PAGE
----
The sun was high overhead on Friday afternoon, long before the end of the typical school day in Detroit, but 11-year-old Joshua Spann was on the basketball court with his friends.
School is out for the next three weeks across Michigan after Gov. Gretchen Whitmer ordered the closure of all K-12 schools from Monday through April 5.
Some schools, Spann’s Detroit charter included, opted to also close on Friday. That’s why Shelly Franklin, Spann’s grandmother, picked him up from a basketball court on Friday afternoon instead of from school.
Franklin’s family is lucky. For those who don’t have a grandmother on call, the widespread school closures represent their own emergency.
As the number of COVID-19 cases in Michigan hits 25, school districts across the state are rushing to limit the negative effects of school closures with online lessons to prevent learning loss and adjusted meal programs for children who depend on the nutrition they get at school.
But there is little districts can do for parents who suddenly find themselves facing an impossible choice between working and caring for their children.
The morning after Whitmer’s announcement, Dominika Shelton logged onto Facebook and spoke for many Michigan parents.
“I’m in desperate need of trustworthy child care,” she wrote, posting in one of many online groups that have popped up to provide information and resources on COVID-19.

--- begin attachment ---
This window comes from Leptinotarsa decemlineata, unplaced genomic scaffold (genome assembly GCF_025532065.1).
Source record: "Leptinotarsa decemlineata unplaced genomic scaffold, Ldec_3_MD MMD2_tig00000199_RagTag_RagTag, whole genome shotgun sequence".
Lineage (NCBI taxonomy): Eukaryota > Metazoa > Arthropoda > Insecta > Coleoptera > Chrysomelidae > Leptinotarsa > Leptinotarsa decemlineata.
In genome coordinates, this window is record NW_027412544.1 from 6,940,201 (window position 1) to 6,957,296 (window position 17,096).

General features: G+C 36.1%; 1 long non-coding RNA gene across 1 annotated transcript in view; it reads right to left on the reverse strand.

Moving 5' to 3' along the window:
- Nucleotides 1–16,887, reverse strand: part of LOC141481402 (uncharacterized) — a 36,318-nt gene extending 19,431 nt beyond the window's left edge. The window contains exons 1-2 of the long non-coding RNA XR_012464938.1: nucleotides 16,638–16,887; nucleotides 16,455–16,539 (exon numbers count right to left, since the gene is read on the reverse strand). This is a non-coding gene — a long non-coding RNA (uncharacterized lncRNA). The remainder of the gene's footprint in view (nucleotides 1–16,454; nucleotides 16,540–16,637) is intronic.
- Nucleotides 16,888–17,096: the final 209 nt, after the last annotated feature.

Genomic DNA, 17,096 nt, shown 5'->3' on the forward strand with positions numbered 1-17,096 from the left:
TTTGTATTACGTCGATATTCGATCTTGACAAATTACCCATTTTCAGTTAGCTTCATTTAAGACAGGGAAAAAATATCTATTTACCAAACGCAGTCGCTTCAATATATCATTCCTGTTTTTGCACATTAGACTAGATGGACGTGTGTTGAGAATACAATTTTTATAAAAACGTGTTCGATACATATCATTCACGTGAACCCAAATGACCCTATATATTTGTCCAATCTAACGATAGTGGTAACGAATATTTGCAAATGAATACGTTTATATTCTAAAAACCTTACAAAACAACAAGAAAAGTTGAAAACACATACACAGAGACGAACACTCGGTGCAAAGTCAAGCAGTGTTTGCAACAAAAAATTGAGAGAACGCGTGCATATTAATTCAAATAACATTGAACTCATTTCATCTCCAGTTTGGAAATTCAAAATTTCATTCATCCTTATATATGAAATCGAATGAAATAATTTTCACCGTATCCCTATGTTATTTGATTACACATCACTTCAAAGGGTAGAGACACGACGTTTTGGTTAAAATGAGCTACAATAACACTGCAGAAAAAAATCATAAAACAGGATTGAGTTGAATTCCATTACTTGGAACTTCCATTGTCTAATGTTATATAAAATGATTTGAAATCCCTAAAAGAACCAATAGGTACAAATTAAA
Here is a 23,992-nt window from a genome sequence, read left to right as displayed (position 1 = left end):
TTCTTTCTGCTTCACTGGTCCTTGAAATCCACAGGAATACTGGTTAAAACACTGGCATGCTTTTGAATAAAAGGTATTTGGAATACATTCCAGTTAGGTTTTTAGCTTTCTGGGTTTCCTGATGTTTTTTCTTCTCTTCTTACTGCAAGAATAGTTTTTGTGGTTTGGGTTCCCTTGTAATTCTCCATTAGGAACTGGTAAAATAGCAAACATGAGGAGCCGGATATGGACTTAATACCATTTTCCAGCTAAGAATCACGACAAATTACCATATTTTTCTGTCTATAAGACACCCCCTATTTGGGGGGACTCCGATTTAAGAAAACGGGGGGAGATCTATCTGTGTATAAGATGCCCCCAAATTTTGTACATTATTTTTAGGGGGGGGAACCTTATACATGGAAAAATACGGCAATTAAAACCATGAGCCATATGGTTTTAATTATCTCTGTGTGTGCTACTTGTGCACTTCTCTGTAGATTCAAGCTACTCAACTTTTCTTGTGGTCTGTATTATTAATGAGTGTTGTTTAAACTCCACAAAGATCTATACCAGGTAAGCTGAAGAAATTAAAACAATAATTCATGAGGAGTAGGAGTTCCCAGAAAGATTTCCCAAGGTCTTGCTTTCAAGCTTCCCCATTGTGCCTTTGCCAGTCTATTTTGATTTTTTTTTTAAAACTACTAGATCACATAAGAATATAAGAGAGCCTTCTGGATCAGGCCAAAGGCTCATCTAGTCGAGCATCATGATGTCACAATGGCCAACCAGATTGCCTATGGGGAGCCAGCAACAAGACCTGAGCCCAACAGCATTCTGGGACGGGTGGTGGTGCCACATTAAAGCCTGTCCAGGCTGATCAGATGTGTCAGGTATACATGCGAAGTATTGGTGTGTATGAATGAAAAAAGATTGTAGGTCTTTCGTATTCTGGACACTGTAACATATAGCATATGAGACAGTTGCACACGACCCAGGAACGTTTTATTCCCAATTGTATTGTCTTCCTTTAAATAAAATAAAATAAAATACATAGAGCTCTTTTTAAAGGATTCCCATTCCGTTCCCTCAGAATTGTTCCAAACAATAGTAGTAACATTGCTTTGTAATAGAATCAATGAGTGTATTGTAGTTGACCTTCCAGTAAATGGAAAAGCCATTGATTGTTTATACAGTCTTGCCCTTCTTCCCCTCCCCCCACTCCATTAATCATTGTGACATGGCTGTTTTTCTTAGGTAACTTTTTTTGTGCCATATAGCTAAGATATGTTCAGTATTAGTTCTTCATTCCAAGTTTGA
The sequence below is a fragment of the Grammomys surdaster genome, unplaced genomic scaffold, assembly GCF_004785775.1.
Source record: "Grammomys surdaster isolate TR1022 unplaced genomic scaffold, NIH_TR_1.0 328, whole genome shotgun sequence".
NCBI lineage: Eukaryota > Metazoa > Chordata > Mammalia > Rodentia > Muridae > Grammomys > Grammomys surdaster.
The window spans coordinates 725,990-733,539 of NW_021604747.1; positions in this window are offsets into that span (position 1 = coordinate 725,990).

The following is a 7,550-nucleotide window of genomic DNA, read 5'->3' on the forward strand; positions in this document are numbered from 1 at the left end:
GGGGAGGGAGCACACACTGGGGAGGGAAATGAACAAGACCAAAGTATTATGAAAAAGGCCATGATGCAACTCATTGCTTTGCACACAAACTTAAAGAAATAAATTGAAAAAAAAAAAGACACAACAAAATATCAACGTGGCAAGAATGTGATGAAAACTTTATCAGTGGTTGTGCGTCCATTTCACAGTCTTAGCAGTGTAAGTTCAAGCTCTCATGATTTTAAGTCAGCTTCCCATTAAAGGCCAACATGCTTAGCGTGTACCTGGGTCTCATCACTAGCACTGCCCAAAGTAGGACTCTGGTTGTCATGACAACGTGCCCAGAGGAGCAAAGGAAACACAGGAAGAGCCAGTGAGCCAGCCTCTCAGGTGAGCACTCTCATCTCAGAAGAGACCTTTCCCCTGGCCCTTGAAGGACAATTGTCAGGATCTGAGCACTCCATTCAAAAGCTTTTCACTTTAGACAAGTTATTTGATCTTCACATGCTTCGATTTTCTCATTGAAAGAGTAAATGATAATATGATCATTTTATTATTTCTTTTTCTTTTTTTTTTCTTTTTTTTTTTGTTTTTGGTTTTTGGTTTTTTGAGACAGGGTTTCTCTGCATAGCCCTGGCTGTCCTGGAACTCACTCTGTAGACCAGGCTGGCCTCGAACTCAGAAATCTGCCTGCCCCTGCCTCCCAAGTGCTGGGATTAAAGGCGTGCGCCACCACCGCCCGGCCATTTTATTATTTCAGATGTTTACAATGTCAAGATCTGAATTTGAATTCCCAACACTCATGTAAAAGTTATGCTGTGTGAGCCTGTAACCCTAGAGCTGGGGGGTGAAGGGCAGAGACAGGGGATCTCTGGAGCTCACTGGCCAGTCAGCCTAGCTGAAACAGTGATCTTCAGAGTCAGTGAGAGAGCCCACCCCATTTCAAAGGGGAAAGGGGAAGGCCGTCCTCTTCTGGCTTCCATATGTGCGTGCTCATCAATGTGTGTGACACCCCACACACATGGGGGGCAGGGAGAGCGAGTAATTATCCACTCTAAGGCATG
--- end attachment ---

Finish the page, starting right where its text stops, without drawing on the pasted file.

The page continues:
Shelton, a clerk at a flower shop in Detroit, said in an interview that “it’s going to cost me wages” if her search proves unsuccessful. “I’ve got to work for my family.”
Casandra Ulbrich, president of the state board of education, said officials are discussing other solutions for families, including a temporary expansion of the federal food stamp program.
“It’s a difficult situation for many parents,” she said.
She added that employers can help families by giving their employees more leeway to take time off. “I would encourage any corporation that can to allow some flexibility for its employees,” she said.
There is a growing chance that the federal government will take on a major role in helping families, with House Speaker Nancy Pelosi announcing on Friday evening that she has reached a deal with the Trump administration that could include up to three months of paid family leave, two weeks of paid sick leave, and increased unemployment benefits. The measures would require approval from the Republican-controlled Senate.
“People who work in service industries, they don’t have the option to not show up for work,” said Oriana Powell, an organizer for the advocacy group Mothering Justice.
Powell went to the grocery store late Thursday evening to buy water, but found that most of the supplies were sold out. Then she got a text message saying that all Michigan schools would close.
As she checked out, a cashier got the word, too.
“She just started yelling,” Powell recalled. “’What am I going to do with my kids?’”
Erica Powell-Smith said she has asked friends and family for ideas, but by Friday morning, she’d had no luck finding help.